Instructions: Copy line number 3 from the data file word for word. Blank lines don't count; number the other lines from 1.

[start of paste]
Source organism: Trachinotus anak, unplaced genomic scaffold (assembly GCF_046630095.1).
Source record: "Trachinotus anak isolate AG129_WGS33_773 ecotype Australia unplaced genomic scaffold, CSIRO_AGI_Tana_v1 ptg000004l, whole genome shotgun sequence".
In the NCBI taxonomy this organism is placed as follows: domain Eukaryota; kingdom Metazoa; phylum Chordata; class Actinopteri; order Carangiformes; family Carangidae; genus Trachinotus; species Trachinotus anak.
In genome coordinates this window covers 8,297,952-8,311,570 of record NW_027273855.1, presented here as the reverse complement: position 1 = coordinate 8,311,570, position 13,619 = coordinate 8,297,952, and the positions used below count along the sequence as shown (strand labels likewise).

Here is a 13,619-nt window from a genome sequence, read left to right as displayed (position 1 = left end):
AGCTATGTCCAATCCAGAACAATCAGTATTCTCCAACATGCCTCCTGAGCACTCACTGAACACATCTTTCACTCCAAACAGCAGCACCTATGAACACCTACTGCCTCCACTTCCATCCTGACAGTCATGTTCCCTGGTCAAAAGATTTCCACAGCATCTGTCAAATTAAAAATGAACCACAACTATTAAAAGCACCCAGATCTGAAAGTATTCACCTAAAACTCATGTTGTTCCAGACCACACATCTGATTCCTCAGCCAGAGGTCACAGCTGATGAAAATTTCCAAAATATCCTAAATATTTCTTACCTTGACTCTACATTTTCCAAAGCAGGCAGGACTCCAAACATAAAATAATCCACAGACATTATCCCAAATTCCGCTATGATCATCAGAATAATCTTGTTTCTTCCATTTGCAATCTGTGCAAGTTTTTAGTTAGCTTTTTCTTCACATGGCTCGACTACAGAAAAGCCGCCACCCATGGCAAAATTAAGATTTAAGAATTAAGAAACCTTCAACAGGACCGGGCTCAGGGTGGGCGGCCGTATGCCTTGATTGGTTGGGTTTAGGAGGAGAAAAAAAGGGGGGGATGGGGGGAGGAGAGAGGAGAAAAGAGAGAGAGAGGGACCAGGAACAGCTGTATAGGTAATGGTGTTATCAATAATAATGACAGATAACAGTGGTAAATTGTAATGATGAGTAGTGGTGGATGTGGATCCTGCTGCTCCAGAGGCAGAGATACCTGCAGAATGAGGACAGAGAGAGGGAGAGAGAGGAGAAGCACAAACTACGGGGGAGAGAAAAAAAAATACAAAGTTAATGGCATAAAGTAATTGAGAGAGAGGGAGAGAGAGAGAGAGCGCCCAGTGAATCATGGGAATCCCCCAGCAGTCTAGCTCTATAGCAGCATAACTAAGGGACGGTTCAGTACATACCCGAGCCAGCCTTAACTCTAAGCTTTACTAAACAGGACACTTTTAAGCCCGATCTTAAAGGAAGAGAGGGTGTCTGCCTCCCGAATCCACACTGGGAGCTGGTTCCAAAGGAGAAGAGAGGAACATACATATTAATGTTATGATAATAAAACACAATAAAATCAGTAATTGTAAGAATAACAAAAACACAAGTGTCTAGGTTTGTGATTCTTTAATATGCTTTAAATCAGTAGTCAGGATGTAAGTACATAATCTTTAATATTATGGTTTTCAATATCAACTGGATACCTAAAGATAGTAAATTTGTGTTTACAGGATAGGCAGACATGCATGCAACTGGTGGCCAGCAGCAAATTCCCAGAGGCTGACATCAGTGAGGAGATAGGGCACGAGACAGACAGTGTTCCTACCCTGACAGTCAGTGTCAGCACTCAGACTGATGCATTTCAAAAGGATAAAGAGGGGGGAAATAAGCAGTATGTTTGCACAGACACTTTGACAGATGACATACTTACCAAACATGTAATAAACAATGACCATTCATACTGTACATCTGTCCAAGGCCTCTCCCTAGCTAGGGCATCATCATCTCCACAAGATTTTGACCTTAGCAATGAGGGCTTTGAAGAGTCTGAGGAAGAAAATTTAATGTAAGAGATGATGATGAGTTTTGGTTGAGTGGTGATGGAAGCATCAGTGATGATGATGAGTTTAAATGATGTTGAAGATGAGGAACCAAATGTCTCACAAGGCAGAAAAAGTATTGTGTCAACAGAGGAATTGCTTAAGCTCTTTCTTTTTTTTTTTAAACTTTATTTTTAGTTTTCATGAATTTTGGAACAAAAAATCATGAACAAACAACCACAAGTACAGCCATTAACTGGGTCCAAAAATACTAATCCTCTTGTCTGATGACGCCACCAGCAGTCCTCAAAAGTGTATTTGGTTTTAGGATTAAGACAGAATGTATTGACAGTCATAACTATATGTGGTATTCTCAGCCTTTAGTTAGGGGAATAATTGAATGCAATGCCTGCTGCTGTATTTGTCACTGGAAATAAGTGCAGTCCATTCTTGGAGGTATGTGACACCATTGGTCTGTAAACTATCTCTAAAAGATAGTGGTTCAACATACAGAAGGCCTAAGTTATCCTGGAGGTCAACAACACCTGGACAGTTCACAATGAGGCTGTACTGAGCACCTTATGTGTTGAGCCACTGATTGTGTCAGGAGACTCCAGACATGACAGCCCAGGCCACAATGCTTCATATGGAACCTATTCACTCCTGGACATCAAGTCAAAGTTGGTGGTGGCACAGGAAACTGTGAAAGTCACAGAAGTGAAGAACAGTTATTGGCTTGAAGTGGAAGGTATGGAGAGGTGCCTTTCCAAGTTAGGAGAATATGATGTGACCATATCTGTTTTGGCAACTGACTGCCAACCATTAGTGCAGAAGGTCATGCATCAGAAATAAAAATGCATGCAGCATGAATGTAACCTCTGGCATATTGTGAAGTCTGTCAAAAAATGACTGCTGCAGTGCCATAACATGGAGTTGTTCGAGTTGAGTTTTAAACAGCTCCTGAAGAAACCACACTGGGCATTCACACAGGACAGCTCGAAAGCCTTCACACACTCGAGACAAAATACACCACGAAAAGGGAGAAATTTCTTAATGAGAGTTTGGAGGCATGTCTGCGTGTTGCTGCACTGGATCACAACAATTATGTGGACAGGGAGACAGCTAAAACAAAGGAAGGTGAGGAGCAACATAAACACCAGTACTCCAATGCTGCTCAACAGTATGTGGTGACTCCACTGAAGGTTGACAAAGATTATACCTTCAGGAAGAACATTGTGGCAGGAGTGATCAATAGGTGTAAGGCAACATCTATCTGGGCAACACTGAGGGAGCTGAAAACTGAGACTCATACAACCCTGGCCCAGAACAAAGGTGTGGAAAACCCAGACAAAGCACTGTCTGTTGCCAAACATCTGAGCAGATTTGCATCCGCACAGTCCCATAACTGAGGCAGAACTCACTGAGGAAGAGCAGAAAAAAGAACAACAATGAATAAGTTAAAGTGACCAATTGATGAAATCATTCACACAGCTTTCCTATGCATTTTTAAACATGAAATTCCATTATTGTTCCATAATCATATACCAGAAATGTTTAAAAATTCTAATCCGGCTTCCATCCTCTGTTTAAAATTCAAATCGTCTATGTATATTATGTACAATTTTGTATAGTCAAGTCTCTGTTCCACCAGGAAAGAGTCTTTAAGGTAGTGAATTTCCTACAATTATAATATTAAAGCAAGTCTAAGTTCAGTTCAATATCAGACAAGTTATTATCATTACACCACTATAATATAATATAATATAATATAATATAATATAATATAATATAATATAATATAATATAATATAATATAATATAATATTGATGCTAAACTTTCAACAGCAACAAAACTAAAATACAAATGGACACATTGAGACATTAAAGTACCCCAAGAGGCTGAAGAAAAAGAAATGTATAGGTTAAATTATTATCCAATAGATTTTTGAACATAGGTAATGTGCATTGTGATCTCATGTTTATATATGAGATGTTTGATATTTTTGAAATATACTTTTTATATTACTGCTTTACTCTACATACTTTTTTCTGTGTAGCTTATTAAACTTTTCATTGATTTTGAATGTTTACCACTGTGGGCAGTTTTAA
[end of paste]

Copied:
In the NCBI taxonomy this organism is placed as follows: domain Eukaryota; kingdom Metazoa; phylum Chordata; class Actinopteri; order Carangiformes; family Carangidae; genus Trachinotus; species Trachinotus anak.